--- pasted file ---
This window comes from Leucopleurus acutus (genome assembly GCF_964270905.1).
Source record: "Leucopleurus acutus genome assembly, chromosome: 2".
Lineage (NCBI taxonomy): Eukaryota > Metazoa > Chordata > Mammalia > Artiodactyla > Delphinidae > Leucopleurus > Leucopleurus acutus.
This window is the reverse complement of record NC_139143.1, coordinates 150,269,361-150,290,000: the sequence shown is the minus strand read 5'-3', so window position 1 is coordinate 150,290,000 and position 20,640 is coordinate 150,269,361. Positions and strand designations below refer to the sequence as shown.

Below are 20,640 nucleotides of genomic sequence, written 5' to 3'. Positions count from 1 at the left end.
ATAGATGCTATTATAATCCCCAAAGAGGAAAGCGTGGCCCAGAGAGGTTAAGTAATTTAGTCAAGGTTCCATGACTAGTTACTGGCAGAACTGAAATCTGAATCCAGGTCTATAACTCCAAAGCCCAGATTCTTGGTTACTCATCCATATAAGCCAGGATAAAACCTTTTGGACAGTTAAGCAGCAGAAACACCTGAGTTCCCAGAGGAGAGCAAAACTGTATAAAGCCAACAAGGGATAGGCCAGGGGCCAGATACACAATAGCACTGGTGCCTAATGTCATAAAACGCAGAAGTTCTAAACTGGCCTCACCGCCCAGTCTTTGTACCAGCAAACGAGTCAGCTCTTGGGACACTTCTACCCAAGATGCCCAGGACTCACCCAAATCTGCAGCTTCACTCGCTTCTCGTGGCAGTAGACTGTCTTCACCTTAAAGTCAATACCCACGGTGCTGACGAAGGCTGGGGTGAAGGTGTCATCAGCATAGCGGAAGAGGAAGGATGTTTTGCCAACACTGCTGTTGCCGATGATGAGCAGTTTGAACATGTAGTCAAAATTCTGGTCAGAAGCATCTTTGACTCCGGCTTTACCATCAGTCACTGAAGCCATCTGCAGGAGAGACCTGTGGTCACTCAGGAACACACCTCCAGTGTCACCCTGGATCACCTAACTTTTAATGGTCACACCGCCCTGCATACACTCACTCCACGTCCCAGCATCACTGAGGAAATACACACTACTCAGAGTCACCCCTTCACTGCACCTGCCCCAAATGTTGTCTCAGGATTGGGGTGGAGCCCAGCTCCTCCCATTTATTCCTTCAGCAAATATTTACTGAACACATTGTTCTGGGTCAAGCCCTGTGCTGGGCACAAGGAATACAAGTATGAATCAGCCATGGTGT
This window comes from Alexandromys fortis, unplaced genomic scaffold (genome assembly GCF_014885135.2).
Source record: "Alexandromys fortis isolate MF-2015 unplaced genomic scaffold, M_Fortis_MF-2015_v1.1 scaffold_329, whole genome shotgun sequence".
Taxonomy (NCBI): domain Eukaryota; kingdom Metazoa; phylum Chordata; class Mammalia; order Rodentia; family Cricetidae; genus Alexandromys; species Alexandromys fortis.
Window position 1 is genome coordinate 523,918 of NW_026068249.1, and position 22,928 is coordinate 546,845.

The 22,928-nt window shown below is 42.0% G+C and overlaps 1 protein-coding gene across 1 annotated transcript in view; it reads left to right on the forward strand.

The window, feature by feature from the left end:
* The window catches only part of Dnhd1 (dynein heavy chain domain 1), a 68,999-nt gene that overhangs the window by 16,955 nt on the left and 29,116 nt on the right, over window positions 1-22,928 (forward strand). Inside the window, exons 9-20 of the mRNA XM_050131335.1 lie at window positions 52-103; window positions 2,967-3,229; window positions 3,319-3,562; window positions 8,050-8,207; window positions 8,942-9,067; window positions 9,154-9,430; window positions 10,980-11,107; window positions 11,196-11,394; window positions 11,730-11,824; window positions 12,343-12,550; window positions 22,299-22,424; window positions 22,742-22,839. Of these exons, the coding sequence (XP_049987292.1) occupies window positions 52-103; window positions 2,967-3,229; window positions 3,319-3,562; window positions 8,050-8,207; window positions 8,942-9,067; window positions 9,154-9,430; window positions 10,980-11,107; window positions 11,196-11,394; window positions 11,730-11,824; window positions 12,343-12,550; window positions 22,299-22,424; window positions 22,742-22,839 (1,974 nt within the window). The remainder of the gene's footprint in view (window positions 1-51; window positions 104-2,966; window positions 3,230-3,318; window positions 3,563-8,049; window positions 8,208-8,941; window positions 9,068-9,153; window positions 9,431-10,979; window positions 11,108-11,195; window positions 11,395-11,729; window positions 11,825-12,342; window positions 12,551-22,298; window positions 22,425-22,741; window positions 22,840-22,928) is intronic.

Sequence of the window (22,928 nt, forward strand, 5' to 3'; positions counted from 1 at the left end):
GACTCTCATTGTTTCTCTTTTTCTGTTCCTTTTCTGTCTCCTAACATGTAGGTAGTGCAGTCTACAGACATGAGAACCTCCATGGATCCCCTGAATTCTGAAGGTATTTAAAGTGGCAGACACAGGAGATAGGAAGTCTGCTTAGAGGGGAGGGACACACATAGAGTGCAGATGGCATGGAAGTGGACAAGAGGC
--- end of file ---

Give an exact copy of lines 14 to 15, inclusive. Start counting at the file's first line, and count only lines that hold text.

Sequence of the window (22,928 nt, forward strand, 5' to 3'; positions counted from 1 at the left end):
GACTCTCATTGTTTCTCTTTTTCTGTTCCTTTTCTGTCTCCTAACATGTAGGTAGTGCAGTCTACAGACATGAGAACCTCCATGGATCCCCTGAATTCTGAAGGTATTTAAAGTGGCAGACACAGGAGATAGGAAGTCTGCTTAGAGGGGAGGGACACACATAGAGTGCAGATGGCATGGAAGTGGACAAGAGGC